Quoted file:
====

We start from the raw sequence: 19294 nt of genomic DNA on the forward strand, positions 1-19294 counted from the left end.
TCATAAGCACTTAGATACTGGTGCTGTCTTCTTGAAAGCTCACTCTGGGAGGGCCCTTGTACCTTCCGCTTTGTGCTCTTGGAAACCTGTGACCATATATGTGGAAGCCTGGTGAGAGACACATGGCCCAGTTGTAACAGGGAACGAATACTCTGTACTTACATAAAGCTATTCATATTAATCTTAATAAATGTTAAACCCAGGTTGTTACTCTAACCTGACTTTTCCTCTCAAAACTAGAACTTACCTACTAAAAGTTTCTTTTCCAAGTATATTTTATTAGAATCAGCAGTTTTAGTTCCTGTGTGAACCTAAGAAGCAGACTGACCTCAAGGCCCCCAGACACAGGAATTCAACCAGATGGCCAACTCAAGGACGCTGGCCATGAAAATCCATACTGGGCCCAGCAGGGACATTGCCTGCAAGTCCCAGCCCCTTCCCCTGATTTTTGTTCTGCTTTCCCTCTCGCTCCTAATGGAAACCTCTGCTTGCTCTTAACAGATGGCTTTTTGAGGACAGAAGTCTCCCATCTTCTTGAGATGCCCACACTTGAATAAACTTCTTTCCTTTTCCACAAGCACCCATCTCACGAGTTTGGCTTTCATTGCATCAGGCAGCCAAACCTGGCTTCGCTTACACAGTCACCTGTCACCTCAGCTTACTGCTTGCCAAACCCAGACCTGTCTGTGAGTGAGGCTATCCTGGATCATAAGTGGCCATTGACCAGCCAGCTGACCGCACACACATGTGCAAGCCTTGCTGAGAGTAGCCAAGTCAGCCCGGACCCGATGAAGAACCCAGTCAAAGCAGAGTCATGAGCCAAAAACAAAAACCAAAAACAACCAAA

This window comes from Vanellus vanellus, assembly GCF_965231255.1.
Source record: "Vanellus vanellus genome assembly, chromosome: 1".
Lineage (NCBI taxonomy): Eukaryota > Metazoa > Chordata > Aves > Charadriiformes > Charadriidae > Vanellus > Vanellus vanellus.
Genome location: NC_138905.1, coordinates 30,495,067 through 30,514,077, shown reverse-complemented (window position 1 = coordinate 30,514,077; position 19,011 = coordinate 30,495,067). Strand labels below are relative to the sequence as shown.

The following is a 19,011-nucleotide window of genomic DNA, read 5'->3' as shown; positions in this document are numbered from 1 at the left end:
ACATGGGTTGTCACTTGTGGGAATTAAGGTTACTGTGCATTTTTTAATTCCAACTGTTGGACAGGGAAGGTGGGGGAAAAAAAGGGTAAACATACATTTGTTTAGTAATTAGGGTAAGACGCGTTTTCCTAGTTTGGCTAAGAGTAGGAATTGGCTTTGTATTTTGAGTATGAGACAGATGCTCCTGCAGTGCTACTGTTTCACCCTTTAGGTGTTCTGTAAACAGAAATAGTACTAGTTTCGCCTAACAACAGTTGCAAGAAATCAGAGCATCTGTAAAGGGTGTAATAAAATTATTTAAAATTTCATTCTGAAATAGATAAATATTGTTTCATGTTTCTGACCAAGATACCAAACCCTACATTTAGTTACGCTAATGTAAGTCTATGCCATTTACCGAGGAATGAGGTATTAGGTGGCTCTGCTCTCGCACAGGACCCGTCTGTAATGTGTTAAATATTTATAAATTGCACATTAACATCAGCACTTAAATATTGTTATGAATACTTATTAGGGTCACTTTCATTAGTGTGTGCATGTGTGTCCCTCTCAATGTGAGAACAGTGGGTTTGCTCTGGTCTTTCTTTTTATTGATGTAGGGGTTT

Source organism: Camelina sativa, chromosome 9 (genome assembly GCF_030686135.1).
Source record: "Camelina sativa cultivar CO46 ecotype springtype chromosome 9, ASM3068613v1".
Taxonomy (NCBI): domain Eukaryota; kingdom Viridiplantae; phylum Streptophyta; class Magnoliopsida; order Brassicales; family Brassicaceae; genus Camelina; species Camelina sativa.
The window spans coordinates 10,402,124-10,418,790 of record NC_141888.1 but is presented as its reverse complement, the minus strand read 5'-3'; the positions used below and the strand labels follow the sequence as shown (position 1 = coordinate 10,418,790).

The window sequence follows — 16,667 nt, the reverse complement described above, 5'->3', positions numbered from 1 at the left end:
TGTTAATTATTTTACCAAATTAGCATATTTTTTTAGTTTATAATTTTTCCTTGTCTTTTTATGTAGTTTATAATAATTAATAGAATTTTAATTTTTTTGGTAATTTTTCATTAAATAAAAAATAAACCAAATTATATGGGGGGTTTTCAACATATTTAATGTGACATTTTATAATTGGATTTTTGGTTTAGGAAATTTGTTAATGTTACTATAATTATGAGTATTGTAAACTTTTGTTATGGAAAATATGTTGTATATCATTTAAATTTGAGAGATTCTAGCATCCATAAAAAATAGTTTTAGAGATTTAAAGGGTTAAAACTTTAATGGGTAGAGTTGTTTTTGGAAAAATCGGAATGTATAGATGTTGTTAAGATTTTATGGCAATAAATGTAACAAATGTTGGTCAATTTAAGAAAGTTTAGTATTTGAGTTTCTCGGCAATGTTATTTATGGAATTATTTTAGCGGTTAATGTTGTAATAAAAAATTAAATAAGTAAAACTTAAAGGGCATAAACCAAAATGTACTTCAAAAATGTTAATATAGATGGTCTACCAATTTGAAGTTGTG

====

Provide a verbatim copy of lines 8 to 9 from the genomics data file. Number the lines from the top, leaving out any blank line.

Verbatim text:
ACATGGGTTGTCACTTGTGGGAATTAAGGTTACTGTGCATTTTTTAATTCCAACTGTTGGACAGGGAAGGTGGGGGAAAAAAAGGGTAAACATACATTTGTTTAGTAATTAGGGTAAGACGCGTTTTCCTAGTTTGGCTAAGAGTAGGAATTGGCTTTGTATTTTGAGTATGAGACAGATGCTCCTGCAGTGCTACTGTTTCACCCTTTAGGTGTTCTGTAAACAGAAATAGTACTAGTTTCGCCTAACAACAGTTGCAAGAAATCAGAGCATCTGTAAAGGGTGTAATAAAATTATTTAAAATTTCATTCTGAAATAGATAAATATTGTTTCATGTTTCTGACCAAGATACCAAACCCTACATTTAGTTACGCTAATGTAAGTCTATGCCATTTACCGAGGAATGAGGTATTAGGTGGCTCTGCTCTCGCACAGGACCCGTCTGTAATGTGTTAAATATTTATAAATTGCACATTAACATCAGCACTTAAATATTGTTATGAATACTTATTAGGGTCACTTTCATTAGTGTGTGCATGTGTGTCCCTCTCAATGTGAGAACAGTGGGTTTGCTCTGGTCTTTCTTTTTATTGATGTAGGGGTTT

Source organism: Camelina sativa, chromosome 9 (genome assembly GCF_030686135.1).